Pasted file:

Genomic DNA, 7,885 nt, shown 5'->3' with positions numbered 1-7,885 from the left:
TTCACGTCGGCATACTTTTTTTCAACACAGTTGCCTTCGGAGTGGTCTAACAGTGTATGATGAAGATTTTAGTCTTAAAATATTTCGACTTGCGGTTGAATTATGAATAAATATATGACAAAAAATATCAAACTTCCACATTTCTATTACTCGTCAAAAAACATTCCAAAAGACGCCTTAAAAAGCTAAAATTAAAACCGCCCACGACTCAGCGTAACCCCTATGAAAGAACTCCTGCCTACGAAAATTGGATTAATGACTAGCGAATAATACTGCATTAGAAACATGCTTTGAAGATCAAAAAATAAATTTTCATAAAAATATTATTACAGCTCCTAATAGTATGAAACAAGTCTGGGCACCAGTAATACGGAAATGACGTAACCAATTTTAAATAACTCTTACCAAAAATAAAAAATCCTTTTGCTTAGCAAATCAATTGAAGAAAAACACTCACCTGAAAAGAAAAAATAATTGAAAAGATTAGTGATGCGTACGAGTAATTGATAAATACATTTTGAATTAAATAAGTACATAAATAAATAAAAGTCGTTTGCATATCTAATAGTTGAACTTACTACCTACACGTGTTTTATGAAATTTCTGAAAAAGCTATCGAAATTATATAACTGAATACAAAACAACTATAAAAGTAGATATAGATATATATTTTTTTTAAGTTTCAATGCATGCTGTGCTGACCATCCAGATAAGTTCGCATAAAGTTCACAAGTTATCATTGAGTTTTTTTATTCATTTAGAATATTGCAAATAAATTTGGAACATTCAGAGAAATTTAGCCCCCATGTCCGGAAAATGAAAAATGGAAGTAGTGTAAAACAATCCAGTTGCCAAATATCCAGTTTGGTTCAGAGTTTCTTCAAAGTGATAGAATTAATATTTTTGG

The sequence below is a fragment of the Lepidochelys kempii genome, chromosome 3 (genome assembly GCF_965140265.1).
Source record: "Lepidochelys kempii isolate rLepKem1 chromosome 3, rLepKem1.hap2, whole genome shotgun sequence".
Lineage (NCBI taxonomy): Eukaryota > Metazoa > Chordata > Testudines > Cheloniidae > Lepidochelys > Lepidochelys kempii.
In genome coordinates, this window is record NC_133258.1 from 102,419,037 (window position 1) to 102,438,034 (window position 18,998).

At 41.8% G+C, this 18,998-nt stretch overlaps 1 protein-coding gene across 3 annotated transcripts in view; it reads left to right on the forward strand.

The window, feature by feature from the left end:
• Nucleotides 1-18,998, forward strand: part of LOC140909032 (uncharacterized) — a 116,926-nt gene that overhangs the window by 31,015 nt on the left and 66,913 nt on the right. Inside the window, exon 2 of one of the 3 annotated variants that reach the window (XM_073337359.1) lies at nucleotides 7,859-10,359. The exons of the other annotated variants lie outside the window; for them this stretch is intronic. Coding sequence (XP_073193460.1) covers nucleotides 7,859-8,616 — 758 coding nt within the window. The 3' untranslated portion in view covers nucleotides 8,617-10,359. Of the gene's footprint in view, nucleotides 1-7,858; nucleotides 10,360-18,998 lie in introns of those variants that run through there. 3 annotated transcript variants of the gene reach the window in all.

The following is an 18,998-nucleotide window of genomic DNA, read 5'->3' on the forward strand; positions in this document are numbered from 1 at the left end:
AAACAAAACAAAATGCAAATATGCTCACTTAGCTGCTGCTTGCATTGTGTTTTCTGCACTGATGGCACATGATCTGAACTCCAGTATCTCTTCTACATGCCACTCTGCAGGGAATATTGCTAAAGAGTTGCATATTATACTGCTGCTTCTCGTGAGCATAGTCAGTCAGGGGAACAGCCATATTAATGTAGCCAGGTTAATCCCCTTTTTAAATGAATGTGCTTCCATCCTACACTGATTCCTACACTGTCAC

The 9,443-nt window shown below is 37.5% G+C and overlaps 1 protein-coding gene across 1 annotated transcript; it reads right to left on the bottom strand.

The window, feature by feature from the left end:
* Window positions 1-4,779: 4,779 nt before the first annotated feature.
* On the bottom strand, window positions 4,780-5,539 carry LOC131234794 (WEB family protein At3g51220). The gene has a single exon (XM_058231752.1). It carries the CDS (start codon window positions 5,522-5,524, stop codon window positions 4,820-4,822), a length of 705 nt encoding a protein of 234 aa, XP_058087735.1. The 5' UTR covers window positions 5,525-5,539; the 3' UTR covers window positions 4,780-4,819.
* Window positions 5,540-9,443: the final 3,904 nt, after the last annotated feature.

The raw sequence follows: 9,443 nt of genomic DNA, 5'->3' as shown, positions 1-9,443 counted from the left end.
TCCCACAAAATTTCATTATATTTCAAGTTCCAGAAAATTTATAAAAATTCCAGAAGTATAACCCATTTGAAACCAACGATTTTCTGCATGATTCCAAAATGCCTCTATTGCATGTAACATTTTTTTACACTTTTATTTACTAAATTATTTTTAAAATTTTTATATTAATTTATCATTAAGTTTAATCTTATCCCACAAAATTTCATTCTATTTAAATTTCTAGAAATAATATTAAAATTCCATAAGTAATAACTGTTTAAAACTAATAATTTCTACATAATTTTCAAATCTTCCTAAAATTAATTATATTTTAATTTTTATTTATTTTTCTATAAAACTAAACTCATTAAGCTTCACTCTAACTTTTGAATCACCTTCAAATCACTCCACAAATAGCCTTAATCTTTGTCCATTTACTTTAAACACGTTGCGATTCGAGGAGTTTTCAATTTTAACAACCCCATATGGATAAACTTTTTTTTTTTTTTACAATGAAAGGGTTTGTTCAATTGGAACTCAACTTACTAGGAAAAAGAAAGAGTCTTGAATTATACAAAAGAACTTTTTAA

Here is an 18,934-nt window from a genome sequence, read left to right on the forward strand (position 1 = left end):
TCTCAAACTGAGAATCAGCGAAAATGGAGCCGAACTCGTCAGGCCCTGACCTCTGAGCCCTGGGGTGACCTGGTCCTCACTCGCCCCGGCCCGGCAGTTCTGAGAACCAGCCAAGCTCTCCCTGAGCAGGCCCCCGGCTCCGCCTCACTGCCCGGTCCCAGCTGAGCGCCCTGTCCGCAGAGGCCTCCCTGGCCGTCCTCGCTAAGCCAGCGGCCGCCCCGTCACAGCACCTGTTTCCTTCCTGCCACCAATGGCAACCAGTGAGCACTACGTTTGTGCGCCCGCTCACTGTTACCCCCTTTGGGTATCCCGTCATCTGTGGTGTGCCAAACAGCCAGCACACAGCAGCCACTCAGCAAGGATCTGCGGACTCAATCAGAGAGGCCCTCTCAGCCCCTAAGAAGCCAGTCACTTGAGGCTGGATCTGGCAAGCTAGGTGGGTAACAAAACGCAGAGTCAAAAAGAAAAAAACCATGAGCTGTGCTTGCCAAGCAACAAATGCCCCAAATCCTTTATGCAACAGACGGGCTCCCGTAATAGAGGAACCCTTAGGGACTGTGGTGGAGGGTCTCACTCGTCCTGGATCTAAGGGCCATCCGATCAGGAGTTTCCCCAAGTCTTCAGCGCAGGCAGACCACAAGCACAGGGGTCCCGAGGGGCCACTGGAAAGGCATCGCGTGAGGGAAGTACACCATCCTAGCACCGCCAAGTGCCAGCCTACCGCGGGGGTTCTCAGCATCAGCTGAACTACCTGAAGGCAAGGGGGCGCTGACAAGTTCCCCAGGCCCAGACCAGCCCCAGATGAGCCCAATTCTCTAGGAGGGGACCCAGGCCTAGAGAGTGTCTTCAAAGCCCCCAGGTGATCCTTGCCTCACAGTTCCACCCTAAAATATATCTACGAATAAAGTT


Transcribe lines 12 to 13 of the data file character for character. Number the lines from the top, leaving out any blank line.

The 9,443-nt window shown below is 37.5% G+C and overlaps 1 protein-coding gene across 1 annotated transcript; it reads right to left on the bottom strand.

The window, feature by feature from the left end: